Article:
Metro backs new housing development near Baywest

An artist’s impression of the new housing development planned for 2km away from Baywest
Picture: Supplied

Committee supports R2.2bn project but wants more answers

A R2.2-billion development is on the cards for Nelson Mandela Bay after the city’s human settlements standing committee threw its weight behind a proposed social and mixed-used housing project yesterday.

The New Horizon project, headed up by Mthatha-based Maluti Housing, is expected to see 4 090 families access affordable housing about 2km from Baywest, between Greenbushes and Bridgemeade.

The project is expected to start immediately after it gets the green light from the council.

Councillors on the committee agreed yesterday to endorse the project but requested more details and other documents for the next sitting.

The housing project will now form part of the next human settlements standing committee meeting agenda.

If passed, it will be taken to the mayoral committee before being tabled in council for a final decision.

Despite the project being endorsed, some concerns were raised by councillors, including land ownership, economic benefits for black-owned businesses and technical implications for the metro.

But during a presentation yesterday, Maluti Housing chief executive Saleem van Staaden assured the committee that all relevant documentation had been obtained and the project just needed the city’s endorsement to go ahead.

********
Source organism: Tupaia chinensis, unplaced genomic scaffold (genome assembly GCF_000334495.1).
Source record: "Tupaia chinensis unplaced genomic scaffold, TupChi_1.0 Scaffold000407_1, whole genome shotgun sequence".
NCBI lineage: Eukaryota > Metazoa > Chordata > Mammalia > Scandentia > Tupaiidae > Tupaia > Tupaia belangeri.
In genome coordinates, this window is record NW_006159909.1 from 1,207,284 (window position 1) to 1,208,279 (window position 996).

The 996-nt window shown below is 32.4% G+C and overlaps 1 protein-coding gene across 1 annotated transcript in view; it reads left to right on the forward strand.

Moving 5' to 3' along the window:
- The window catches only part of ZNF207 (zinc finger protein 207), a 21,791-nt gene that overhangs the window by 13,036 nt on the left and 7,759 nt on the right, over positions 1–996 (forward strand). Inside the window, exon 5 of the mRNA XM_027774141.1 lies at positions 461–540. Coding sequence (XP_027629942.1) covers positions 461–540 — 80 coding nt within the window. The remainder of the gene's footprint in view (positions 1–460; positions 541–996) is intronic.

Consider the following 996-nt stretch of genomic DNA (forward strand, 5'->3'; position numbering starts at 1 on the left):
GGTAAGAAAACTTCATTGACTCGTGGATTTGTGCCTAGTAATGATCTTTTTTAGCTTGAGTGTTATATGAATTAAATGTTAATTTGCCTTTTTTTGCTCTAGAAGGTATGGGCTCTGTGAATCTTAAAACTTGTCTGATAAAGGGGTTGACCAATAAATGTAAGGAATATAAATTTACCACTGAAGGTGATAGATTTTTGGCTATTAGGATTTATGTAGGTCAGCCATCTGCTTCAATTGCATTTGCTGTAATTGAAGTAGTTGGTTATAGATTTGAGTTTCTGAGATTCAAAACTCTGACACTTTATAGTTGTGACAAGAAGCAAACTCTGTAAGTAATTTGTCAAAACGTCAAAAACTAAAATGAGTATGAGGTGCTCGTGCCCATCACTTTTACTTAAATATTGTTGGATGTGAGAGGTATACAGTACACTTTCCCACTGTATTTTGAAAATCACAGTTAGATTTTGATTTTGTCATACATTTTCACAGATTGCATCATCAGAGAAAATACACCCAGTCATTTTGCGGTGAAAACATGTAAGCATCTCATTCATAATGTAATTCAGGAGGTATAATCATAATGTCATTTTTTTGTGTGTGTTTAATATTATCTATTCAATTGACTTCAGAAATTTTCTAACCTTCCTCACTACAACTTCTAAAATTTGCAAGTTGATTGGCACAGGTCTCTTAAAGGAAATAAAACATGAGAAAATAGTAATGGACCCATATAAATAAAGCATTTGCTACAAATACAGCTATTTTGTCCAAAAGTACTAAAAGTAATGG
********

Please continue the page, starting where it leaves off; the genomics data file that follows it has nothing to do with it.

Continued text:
“We have come to request your approval and endorsement in order to start a multibillion[-rand] project in your city. We know this is doable,” he said.

“The land parcels are in place and phase one can start as soon as we have your approval.

“However, phase two is where the magic lies.”

Phase one is expected to see 220 houses constructed, while phase two will see the additional 3 870 houses built.

Van Staaden said 35 hectares of land had been obtained for the project.

EFF councillor Zilindile Vena said he was concerned about the project’s economic benefits once construction started.

“Who will benefit, because there are people who reside in Nelson Mandela Bay who have skills to [build the development],” he said.

Vena was also concerned about how the municipality would hold the developer accountable should challenges arise.

ANC councillor Andile Lungisa, who attended a human settlements standing committee meeting for the first time since he was deployed by his party in June, said the committee would not support the project if it did not speak to radical economic transformation.

“I have noticed that the companies mentioned as your technical support are white-owned.

“This year we are not going to support companies that are not part of the radical economic transformation agenda,” Lungisa said.

DA councillor Trevor Louw, who was standing in for portfolio head Nqaba Bhanga as chairman, said the committee needed to follow due processes and have the item included on the next agenda.

“We would like to see all the outstanding items, including a record of decision (ROD),” he said.

Leave a Reply